Several techniques have been developed to detect EBV in cells. In situ hybridization using a probe that detects the EBV-encoded RNAs (EBERs) is considered the best test for localizing latent EBV in tissue samples.17 Combined staining for EBERs and antibodies to cell-surface markers for tissues on microscope slides, or for peripheral blood by flow cytometry,18 has been used to determine the phenotype of the EBV-infected cells. Although detection of EBERs indicates that cells are infected with EBV, this test cannot provide an estimate of the number of EBV genomes present per cell.

We describe a new technique (Immuno-FISH) that combines immunofluorescent staining for surface proteins (using antibodies directly conjugated to fluorochromes) and fluorescent in situ hybridization for EBV DNA. This technique allows the simultaneous determination of the cell type infected by EBV and quantification of EBV copy number in the infected cell. We show that EBV is present not only in B cells, but also in a large percentage of other cell types in the peripheral blood of patients with high EBV DNA loads. In addition, we correlate the number of EBV genomes per cell with the phenotype of the infected cells.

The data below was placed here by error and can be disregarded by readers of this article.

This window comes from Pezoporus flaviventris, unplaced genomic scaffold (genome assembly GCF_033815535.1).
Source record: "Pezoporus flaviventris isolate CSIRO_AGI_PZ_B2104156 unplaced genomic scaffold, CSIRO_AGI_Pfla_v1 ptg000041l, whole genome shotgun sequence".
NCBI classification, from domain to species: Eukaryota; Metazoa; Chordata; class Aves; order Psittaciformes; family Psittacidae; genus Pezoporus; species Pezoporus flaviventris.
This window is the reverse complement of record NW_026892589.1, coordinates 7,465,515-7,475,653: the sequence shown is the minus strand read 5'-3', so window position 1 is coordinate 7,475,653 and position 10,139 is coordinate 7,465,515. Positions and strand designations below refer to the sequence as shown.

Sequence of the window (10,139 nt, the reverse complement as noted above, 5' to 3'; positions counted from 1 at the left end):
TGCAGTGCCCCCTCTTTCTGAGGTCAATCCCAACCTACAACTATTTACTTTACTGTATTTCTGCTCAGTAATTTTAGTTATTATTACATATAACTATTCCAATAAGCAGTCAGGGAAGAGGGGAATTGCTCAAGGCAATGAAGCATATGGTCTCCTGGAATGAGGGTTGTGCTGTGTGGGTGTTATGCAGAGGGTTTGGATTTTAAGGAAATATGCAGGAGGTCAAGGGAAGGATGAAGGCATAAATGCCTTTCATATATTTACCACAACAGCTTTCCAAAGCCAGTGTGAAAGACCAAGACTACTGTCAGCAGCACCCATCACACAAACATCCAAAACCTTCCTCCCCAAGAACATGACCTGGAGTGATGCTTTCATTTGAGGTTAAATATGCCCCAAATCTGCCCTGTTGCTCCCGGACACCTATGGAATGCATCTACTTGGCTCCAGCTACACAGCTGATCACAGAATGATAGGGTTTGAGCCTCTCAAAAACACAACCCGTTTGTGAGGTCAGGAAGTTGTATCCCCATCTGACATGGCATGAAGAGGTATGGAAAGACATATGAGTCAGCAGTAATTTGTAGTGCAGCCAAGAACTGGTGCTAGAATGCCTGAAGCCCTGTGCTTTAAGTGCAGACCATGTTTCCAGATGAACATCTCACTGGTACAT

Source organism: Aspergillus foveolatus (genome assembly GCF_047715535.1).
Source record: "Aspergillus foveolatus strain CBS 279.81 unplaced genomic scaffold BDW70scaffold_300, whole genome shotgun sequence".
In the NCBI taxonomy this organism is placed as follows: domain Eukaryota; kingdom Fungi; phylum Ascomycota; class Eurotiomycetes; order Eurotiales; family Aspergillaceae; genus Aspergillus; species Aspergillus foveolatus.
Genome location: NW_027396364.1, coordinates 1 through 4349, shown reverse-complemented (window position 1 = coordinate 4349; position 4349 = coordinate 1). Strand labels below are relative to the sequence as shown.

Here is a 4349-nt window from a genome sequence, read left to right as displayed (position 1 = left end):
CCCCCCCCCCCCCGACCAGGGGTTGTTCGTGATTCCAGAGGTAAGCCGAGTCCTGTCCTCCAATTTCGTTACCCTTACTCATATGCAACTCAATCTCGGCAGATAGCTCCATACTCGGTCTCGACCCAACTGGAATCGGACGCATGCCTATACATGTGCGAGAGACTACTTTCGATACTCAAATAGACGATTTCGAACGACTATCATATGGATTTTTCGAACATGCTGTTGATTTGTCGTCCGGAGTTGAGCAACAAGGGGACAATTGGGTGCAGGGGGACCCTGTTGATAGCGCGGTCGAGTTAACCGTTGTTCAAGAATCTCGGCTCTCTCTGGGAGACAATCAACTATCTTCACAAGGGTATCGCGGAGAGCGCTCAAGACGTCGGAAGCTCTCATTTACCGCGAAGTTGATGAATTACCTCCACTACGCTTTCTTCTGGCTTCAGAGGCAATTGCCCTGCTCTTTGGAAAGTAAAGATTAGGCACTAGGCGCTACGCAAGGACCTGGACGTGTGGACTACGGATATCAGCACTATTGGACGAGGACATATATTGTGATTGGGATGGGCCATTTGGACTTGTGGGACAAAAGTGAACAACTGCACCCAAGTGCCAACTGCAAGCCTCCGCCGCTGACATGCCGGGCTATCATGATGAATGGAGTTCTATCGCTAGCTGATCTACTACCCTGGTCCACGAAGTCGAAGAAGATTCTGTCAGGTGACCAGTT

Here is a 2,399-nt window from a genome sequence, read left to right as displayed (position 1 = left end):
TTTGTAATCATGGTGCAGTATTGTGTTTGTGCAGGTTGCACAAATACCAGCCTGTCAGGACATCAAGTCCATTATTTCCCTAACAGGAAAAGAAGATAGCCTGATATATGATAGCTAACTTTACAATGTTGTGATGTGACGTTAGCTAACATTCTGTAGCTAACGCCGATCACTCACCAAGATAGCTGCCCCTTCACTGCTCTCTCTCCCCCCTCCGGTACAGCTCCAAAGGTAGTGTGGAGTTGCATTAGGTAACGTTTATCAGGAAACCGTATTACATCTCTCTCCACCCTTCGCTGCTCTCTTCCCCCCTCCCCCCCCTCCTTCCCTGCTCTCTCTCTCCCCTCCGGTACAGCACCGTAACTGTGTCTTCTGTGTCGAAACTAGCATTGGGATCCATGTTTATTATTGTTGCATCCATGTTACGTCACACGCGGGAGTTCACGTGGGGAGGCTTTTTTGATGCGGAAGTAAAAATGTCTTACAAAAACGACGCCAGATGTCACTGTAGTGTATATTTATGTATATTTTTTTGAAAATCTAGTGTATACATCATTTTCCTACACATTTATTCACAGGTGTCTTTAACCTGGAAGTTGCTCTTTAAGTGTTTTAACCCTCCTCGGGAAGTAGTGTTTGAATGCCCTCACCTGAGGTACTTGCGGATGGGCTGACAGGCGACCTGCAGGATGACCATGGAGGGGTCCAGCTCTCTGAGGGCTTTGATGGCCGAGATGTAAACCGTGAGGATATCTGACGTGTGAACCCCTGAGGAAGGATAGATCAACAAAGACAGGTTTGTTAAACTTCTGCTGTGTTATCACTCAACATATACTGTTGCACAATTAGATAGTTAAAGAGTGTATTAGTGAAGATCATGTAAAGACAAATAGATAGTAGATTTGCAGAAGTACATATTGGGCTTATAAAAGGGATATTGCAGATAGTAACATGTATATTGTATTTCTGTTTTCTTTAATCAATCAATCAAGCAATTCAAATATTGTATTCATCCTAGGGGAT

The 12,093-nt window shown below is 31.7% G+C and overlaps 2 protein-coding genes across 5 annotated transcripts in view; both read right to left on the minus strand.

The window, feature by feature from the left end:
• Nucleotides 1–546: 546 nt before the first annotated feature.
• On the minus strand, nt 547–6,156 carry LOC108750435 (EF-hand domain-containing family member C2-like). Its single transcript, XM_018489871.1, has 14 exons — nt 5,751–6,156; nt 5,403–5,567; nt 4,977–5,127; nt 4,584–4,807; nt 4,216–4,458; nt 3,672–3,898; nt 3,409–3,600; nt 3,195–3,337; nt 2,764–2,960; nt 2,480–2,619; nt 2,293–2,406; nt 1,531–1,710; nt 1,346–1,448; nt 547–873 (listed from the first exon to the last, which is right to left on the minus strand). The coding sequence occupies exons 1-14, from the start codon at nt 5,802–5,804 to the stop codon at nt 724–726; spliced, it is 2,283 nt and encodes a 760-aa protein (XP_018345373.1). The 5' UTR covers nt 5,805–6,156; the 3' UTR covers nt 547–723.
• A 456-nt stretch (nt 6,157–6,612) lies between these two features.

Methods

Study participants

Patients had blood drawn after informed consent was obtained in accordance with the Declaration of Helsinki under protocols approved by the Institutional Review Boards of the National Institute of Allergy and Infectious Diseases, the National Cancer Institute, the National Heart, Lung, and Blood Institute (patients 1-23), Nagoya University Hospital (patients 24-27), or the University of Maryland and the National Institute of Allergy and Infectious Diseases (patients 28-29). For patients from the United States, we selected those whose EBV DNA loads were more than 5000 copies per million cells (normal is < 200 copies/million cells) and, for patients from Japan, more than 50 000 copies per μg of DNA.

Measurement of EBV DNA in blood

For patients 1-23 and 28-29, the EBV DNA load data were reported as the number of EBV genomes per 106 cells. Peripheral blood mononuclear cells (PBMCs) were lysed and EBV quantitative real-time polymerase chain reaction (qPCR) was performed as previously described19 (see supplemental data, available on the Blood Web site; see the Supplemental Materials link at the top of the online article).

Immuno-FISH procedure

Cryopreserved PBMCs were thawed at 37°C, washed once in media and once in phosphate-buffered saline (PBS), and then resuspended in a solution of 0.2N acetic acid, 0.02N HCl, in Tris HCl 0.1M (adjusted to pH 3.7) for 15 minutes at room temperature. The cells were washed twice in PBS and incubated with fluorochrome-conjugated monoclonal antibodies (to stain cell-surface proteins) in suspension for 30 minutes at 4°C. Cells were washed 2× with PBS and applied to Superfrost Plus microscope slides (Thermo Fisher Scientific) by cytospin centrifugation at 500g for 5 minutes.